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World reaction to All Blacks' win

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    10 Jun 2018     Getty Images

The Rugby Paper (UK):
"[Aaron] Smith was the catalyst for the majority of the All Blacks incisive attacks with his quick thinking, sleek handling and swift movements. He eventually found it too easy unlocking the French defence while [Morgan] Parra almost gifted his rivals a try and was more cold than hot on his return to the international scene. He nailed a long range kick but slumped off when his side were overrun."

Midi Olympique:
"This is the big uncertainty in view of the demonstration of New Zealanders in this meeting. Even jostled, the Blacks have outperformed the French team in just 30 minutes. While most observers said that France could defeat New Zealand in the first Test-match, the question arises whether France will be able to recover after this slap.

"If they want to create the feat, the Blues will have to show more aggression, but also be able to hold on 80 minutes. Failed in conquest and particularly in touch, the Tricolores will undoubtedly solve all these small defects to be able to defeat the best team in the world. The men of Jacques Brunel will have to come out the perfect match to win against the Blacks in Wellington at the next meeting."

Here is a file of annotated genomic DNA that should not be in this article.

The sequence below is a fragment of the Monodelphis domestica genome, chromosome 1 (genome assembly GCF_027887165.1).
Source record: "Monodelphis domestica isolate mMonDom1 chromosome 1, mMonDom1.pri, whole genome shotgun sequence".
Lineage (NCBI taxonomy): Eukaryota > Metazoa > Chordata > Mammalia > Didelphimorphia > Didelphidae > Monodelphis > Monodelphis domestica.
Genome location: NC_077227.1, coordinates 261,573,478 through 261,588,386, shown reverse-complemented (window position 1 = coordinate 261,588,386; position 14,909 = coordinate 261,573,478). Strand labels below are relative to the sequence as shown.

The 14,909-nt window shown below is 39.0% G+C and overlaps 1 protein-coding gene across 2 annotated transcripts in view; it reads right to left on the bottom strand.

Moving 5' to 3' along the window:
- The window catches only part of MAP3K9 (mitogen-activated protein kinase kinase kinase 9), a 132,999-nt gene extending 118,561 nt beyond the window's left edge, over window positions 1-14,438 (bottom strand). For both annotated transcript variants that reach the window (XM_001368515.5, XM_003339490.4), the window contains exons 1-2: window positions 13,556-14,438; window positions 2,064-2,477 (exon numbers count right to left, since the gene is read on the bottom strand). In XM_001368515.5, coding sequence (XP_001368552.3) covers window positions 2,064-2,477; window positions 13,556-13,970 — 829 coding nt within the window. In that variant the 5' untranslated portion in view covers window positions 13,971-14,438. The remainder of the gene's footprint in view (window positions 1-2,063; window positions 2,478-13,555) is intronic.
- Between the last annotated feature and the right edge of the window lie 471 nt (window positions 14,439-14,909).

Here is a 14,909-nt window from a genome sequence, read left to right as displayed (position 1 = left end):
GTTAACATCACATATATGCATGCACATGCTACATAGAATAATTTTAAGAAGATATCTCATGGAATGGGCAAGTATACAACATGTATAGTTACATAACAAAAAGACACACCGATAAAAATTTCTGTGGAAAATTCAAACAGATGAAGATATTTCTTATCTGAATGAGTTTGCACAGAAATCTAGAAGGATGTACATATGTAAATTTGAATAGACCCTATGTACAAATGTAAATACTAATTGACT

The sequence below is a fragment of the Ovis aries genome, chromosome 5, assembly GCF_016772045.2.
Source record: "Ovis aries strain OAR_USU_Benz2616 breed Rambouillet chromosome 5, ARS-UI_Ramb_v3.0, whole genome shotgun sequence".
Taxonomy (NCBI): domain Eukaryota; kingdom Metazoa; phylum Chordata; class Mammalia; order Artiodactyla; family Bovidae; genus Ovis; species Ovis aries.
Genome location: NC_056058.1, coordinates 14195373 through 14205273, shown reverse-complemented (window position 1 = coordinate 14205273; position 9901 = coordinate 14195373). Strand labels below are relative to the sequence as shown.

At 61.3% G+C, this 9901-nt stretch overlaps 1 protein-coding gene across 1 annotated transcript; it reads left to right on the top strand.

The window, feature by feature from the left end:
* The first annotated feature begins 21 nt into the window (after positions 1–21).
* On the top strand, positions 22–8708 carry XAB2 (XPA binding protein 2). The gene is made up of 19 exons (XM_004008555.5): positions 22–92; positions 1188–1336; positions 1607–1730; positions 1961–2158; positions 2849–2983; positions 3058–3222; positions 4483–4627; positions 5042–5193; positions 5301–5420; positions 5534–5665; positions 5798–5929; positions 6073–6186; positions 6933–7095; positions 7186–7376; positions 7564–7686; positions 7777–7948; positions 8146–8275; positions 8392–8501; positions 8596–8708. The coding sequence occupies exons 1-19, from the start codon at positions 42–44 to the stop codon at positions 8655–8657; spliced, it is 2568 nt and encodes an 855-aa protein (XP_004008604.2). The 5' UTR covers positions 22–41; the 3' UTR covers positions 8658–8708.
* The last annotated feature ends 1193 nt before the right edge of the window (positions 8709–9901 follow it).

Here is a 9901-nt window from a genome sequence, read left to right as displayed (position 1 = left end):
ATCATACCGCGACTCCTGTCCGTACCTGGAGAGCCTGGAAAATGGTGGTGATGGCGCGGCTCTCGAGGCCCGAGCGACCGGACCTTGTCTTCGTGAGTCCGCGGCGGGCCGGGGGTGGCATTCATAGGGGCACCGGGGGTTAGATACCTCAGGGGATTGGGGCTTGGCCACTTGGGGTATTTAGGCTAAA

L'Equipe:
"The yellow card that was inflicted on the Blues (51) sealed the score impressive territorial dominance New Zealand (74 percent). 30-11 after ten minutes of superiority, so then 45-11 five minutes from the end of a one-way match to finish at 52-11 ... Eight tries to one, the addition is heavy. She is close to the one presented (62-13) in the quarter-finals of the 2015 World Cup, nine tries to one. 

"In any case, it highlights the difference in level that exists in early June between a French rugby Top 14 unaccustomed to long sequences and the New Zealand leg of speed, skill and situational intelligence, even in the beginning in season and therefore without running in. The XV of France now has a week to raise the head in Wellington."

The Sunday Times:
After the dust had settled across world rugby last night, we found the World Cup had changed profoundly. Yes, it is still well over a year before it starts but it has been galvanised.

The South Africans and Australia have been deemed to be mighty contenders – they were favoured to reach the knockout stages – but after yesterday, and granted continued improvement, they have helped boost the number of teams who are live contenders for the world title from two to five.

The All Blacks will still be favourites — they always are — and they have recently got into the habit of justifying that status. But there was something about Australia yesterday in their deserved victory over Ireland, who are the champions in Europe, which suggested that the Wallabies are bouncing out of a ruck.